How exactly does Santa know I’m sleeping?

And why did only ‘certain shepherds’ hear the angels’ tidings?

How exactly does Santa know I’m sleeping?

Getty Images; iStock; Photo Illustration by Taylor Shute

To aid in your enjoyment of the holidays, please consult this list of answers to Frequently Asked Questions about the songs of the season.

Q: According to God Rest Ye Merry, Gentlemen, a blessed angel delivered “tidings” of the birth of Jesus—but only “unto certain shepherds.” Why?

A: Fortunately, theologians recently unearthed a transcript from the nightly shift briefing of angels on the evening in question: “Big night, folks. Big night. Coffey, Bates, Renko: you’re on choir duty. Let’s keep it peppy: Big sound. Blinding lights. Killer harp solo. Belker: you alert the shepherds. Bring tidings and so forth. But listen: only to certain shepherds, okay? We’re introducing a messiah, not holding a rave. And not Gary the shepherd—that guy’s a tool.”

Q: O Christmas tree, O Christmas tree: How are thy leaves so verdant?

A: Photosynthesis.

Q: I am the woman in the song Let It Snow! Let It Snow! Let It Snow! Did I make the right decision that night?

A: Here are the facts:

The weather that evening was frightful. Not just bad. Not just terrible. FRIGHTFUL. Did it show signs of stopping? No, it did not. THERE WERE ZERO SIGNS OF IT STOPPING.

Your gentleman caller expressed reluctance to venture into this once-in-a-century hellstorm. In fact, he went so far as to declare that he’d “hate” going into such treacherous conditions. That he made this declaration in the context of a tuneful couplet does not diminish its sincerity.

The fellow was enjoying himself at your place. You seemed to be enjoying yourself. You both lingered over your goodbyes. Then, boom, you shoved him out into the snowpocalypse.

And so to answer your question: he froze to death waiting for the bus.

Q: What child is that in What Child is This?

A: It’s [spoiler alert] Jesus. Or—as he’s known by public officials too fearful to actually refer to Christmas—Holiday Baby.

Q: I’ve lost my will to live. Also, I am stabbing at my own ears with a penknife. What’s happening to me?

A: You appear to be suffering from the common seasonal malady known as “Listening to Paul McCartney’s Wonderful Christmastime.” December brings a pandemic of this excruciating condition, which flares up while walking around the mall or scanning the radio dial. Once lodged in the brain, the horrible lyrics and cheesy synthesizer riff can linger for days, causing severe crankiness and the thought that maybe Lennon wrote more Beatles songs than we’ve been led to believe. There is no known cure for Wonderful Christmastimosis. However, in a landmark ruling on the song, the tribunal at The Hague recently conferred on anyone encountering the former Beatle the legal right to punch him one (1) time in the nuts—along with two (2) shin kicks for Ebony and Ivory.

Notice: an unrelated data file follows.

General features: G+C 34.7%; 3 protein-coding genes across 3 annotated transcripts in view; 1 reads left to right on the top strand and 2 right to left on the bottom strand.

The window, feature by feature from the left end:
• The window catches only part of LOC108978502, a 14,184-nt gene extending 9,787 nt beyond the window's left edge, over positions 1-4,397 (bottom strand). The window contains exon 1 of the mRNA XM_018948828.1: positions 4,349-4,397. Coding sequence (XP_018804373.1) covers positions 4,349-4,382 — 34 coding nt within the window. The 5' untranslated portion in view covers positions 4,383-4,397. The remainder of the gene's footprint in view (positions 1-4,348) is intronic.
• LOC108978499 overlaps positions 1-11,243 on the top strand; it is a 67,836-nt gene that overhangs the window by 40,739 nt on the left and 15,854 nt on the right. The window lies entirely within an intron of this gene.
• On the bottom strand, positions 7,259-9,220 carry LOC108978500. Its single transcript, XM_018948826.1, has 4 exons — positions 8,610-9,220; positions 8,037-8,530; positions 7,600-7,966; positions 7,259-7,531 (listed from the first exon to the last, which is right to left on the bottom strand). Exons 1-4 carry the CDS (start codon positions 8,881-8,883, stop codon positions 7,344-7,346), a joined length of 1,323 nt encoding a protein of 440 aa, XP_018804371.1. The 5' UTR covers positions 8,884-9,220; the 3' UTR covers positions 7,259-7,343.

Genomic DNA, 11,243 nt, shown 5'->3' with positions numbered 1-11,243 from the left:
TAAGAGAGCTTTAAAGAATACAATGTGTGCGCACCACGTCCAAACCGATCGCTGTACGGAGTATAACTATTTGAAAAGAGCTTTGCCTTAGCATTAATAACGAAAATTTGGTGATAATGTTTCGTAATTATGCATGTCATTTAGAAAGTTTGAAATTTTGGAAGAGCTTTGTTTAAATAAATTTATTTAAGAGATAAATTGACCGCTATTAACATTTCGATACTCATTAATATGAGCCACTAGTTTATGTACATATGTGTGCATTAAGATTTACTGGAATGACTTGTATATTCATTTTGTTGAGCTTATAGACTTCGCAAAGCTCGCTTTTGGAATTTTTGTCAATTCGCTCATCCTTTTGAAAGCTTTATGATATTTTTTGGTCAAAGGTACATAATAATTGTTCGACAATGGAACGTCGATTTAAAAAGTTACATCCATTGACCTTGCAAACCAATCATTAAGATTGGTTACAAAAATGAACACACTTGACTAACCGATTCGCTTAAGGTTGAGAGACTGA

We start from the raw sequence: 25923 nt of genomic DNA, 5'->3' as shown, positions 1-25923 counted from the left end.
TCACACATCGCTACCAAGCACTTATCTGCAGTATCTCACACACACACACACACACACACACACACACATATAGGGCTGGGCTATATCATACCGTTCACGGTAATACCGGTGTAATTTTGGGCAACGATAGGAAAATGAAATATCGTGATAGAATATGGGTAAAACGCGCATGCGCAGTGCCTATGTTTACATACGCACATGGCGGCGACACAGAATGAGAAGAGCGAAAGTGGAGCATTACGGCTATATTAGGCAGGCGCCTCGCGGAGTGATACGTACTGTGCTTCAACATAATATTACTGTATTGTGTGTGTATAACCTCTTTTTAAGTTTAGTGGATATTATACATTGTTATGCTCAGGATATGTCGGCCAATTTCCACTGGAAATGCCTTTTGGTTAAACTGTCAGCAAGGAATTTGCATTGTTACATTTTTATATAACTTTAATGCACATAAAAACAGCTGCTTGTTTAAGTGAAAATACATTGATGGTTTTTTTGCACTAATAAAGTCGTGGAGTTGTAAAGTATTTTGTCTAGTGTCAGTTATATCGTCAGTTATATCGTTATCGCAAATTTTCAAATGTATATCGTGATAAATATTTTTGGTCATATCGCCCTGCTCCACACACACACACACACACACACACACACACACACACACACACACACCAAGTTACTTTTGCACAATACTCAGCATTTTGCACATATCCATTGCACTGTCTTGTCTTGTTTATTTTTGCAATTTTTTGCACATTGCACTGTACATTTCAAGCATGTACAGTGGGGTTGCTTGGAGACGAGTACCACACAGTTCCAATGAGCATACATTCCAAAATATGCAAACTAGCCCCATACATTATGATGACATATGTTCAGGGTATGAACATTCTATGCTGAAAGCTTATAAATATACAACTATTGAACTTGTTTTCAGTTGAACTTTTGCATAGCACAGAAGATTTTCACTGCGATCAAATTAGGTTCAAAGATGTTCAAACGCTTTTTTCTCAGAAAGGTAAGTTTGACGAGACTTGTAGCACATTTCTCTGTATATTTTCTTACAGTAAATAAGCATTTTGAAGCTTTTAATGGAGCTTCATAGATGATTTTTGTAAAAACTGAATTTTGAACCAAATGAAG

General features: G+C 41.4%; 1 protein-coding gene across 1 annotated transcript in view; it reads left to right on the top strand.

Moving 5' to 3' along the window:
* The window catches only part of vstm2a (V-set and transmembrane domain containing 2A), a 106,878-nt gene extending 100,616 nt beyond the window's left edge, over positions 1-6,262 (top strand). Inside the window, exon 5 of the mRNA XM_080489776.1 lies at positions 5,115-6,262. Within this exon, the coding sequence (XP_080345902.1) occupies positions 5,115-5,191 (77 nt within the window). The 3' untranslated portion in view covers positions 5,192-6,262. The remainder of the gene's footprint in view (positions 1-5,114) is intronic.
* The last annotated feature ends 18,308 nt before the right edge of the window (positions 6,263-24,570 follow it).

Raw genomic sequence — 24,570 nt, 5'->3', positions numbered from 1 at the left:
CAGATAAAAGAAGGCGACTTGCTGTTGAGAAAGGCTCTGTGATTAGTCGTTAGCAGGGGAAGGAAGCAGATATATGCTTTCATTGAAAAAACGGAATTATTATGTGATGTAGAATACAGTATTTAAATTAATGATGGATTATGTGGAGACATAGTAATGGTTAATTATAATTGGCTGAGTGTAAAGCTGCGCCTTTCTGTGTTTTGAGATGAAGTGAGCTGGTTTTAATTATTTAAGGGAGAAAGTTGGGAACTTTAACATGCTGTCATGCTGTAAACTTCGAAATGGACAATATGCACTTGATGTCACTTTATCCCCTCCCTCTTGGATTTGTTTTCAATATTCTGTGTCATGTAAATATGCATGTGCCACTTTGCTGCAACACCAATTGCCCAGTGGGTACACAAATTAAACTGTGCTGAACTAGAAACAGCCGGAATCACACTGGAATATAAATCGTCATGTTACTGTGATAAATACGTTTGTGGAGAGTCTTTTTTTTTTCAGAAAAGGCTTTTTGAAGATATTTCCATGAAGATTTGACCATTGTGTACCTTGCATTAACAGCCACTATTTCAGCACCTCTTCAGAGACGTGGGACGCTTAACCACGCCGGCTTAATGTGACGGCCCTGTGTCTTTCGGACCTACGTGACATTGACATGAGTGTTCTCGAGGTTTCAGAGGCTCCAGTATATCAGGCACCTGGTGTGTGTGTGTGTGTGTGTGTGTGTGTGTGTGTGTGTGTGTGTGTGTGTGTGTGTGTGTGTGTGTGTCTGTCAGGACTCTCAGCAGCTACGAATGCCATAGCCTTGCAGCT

Q: How exactly does Santa know if I’m sleeping?

A: Santa Claus Is Coming to Town has long been the Every Breath You Take of Christmas songs—a seemingly upbeat number with a sinister undertone. Santa watches you in bed. Santa knows if you’re naughty. You half expect the song to continue:

He knows your gmail login

He rifles through your trash!

He’s stolen your identity

And withdrawn all of your cash!

Yet this tune remains beloved for a good reason: because it empowers parents to threaten their misbehaving children, backed by the full weight of Santa’s fickle temperament. Speaking as a father, that truly is the greatest gift of all. Listen, son, I’m fine with you using those permanent markers to doodle on the wall—but if Santa finds out he will come at you in your bed and he will cut you. I SWEAR SANTA WILL CUT YOU.

That’s not the only lesson kids learn from holiday songs. Rudolph teaches that it’s okay to be different—so long as your physical imperfection ultimately saves the bacon of those who bullied you. I Saw Mommy Kissing Santa Claus captures the pure Christmas joy of a young, innocent child concluding that his mother is easy.

And Baby It’s Cold Outside teaches that it’s cool to ply women with alcohol and badger them into making out—so long as you do so in the form of a jaunty seasonal duet. Hey, it’s not harassment if she makes her protestations easy to rhyme.

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